The date for the UK’s historic referendum on continued membership of the European Union has been set, and those of us who are politically neutral by profession are going to have to watch our mouths closer than usual. Neutrality is sometimes an uncomfortable place to be – you’re more likely to be viewed as an enemy than an ally, and the more argumentative the person you’re dealing with, the truer this is. But take it from us; although neutrality is great for the interviewer, it’s also very helpful to grease the wheels of social interaction, particularly over something as divisive as the EU.
We always endeavour to be politically neutral with this blog. Sure, we’ve singled out the occasional politician for praise, and sometimes criticism, but always (we hope) with the remit of PS Programmes foremost: it’s not the content that we’re concerned with, so much as the delivery. More than once we’ve highlighted a particularly skilful speaker with a slightly heavy heart, as we wonder why they cannot use their talents for the greater good. But that’s only our opinion.
Here, then, are a few ways of keeping solidly on the fence, however tempting the grass on either side might be. Fence-sitting, when done with panache and style, is essential for the professional interviewer. There are bound to be plenty of social gatherings between now and the announcement of the referendum result where keeping your opinions to yourself would be a wise choice. At best, by remaining neutral, you can keep in the good books of a host who realises with dread that the notorious bore who has found their way over to you is the worst company after six glasses of red wine.
The dullest of conversations often involve ‘True Believers’ flinging their opinions at one another. Generating plenty of heat and noise, and very little light. If you’re in the cross fire you’ll be invalided off the battlefield long before the real combatants have settled into a grouchy stalemate.
A good way to find out whether you are dealing with a ‘True Believer’ is to ask a very simple question: ‘What would it take to convince you that you are wrong?’ If the answer is ‘Nothing’, then you might as well talk about something else. You might investigate why they feel as they do, or how they would cope when things don’t go their way, and all of this can be discussed with a neutral approach.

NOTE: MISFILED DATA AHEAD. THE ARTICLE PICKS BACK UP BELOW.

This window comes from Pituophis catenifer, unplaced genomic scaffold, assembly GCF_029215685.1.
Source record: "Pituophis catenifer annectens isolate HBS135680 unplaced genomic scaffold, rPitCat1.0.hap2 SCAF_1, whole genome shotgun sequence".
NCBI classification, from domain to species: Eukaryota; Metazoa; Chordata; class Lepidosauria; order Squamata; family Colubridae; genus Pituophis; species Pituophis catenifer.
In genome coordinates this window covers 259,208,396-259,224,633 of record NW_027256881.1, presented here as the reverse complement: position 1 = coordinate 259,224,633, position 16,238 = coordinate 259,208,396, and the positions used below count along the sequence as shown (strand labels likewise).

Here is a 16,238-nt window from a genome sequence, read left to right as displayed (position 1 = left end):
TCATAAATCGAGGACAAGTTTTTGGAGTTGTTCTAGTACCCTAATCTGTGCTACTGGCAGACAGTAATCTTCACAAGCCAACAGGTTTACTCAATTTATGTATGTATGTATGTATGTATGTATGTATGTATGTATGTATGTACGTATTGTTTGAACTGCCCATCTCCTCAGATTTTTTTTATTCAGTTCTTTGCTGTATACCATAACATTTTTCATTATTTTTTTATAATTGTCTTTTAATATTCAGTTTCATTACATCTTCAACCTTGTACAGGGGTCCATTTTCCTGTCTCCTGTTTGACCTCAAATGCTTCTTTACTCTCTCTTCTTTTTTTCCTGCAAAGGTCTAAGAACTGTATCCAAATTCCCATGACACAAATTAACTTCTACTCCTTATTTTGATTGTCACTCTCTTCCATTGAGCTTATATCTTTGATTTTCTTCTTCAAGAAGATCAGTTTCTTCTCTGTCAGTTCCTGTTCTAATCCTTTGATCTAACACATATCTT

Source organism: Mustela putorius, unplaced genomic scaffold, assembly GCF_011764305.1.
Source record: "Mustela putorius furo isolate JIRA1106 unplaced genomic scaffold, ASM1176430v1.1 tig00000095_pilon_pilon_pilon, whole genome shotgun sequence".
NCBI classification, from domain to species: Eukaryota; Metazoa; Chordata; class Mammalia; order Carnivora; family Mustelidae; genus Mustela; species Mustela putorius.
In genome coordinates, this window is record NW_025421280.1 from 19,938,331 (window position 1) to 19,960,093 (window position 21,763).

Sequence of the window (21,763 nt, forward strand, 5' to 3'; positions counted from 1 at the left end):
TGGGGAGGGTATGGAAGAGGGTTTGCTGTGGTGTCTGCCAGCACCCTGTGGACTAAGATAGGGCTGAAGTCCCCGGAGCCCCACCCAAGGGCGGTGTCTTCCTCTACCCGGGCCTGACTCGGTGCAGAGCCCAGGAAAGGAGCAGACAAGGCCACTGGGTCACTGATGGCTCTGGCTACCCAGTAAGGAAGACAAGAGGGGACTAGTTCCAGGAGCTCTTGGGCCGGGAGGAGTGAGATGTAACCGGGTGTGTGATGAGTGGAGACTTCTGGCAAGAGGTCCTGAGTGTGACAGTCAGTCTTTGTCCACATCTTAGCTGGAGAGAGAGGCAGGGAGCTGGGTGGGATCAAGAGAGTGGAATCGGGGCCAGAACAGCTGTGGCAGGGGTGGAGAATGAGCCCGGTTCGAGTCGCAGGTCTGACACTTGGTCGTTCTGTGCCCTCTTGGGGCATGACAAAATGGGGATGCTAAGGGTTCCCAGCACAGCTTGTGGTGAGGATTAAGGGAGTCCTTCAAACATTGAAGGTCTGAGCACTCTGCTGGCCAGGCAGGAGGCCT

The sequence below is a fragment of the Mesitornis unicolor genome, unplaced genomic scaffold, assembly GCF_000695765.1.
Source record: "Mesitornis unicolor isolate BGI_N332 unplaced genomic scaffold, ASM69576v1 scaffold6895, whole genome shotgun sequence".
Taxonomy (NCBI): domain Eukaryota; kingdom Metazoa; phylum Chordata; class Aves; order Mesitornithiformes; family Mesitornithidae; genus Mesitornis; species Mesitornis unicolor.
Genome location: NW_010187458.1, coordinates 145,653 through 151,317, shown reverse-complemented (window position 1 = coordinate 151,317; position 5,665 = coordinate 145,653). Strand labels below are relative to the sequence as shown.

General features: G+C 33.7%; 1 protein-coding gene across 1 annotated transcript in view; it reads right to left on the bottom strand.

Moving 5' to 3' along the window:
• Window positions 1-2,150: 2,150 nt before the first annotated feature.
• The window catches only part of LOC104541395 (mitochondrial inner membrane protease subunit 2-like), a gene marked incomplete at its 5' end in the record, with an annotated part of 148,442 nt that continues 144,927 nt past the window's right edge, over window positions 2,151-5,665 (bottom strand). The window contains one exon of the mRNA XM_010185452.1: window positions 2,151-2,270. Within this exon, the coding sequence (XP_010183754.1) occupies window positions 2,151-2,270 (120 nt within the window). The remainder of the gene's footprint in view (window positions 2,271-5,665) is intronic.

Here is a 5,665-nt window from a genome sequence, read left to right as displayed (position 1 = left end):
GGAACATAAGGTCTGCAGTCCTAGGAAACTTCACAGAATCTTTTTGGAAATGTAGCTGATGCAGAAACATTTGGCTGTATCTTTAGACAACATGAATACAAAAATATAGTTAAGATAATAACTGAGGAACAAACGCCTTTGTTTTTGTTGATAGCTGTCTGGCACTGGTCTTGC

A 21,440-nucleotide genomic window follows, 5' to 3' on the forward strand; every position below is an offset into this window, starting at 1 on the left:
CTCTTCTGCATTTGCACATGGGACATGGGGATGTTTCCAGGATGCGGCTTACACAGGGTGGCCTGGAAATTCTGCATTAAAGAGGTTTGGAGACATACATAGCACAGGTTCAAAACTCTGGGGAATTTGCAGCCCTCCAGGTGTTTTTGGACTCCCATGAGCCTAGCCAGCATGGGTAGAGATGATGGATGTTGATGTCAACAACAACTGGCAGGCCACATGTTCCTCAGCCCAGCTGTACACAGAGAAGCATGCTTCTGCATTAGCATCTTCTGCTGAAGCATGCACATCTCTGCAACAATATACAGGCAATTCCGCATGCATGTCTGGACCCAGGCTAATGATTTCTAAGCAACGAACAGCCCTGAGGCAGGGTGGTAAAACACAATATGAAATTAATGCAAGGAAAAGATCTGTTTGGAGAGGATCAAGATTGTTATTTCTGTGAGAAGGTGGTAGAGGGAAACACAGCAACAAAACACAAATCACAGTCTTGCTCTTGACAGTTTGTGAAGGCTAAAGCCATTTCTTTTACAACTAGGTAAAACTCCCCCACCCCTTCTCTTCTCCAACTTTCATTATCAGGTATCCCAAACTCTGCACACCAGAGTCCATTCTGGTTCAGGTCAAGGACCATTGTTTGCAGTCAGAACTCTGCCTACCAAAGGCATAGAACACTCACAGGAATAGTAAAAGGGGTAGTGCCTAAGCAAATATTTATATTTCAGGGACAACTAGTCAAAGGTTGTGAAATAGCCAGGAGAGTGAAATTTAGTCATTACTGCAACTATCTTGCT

So long as you are not moderating a debate in front of an audience, you can let two ‘True Believers’ have a go at each other for hours on end. They will have a fun time and quite possibly leave as the best of friends as barristers on opposing sides of a court case often are.
Measure your words
Does one side of the debate have a particular trigger word? In the EU debate, ‘bureaucrats’ is the word that springs to mind for the ‘out’ campaign, while the ‘in’ team is going with ‘safer’ and associated synonyms. Words and phrases can take on a life of their own, and come adrift from their original meaning. ‘Education, education, education,’ was all very laudable, but if you were critical of education policy at the time, you’d find yourself being accused of being ‘anti-education’ – even if you were in fact suggesting a better way of doing it than was being proposed.
Being aware of these words, and avoiding them wherever possible, is a good strategy. When moderating, it’s vital to keep an ear attuned for such words, as they are often used as a sort of code, and it’s sometimes more illuminating to drill down and find out what these words mean to the person who is using them. In the US elections, it’s currently in vogue for the Republican nominees to say that they are ‘taking our country back.’ We are not sure quite what this means: back from who? Back from where? Back from what? It’s vague – but vague can be useful if you’re trying to appeal to a broad group of people, as they can project their own meaning on a meaningless slogan.
Words and phrases like these can turn into cliché, and you can sometimes spot someone who has trotted out a phrase so often, they will parrot it on autopilot when it is out of context, makes no sense, or to make a completely unrelated point. While he was Labour leader in the UK, Ed Miliband seemed to respond to casual questions with responses honed to within an inch of their lives at Labour HQ, which gave the impression that… well it’s hard to say. Judge Ed Miliband’s performance for yourself.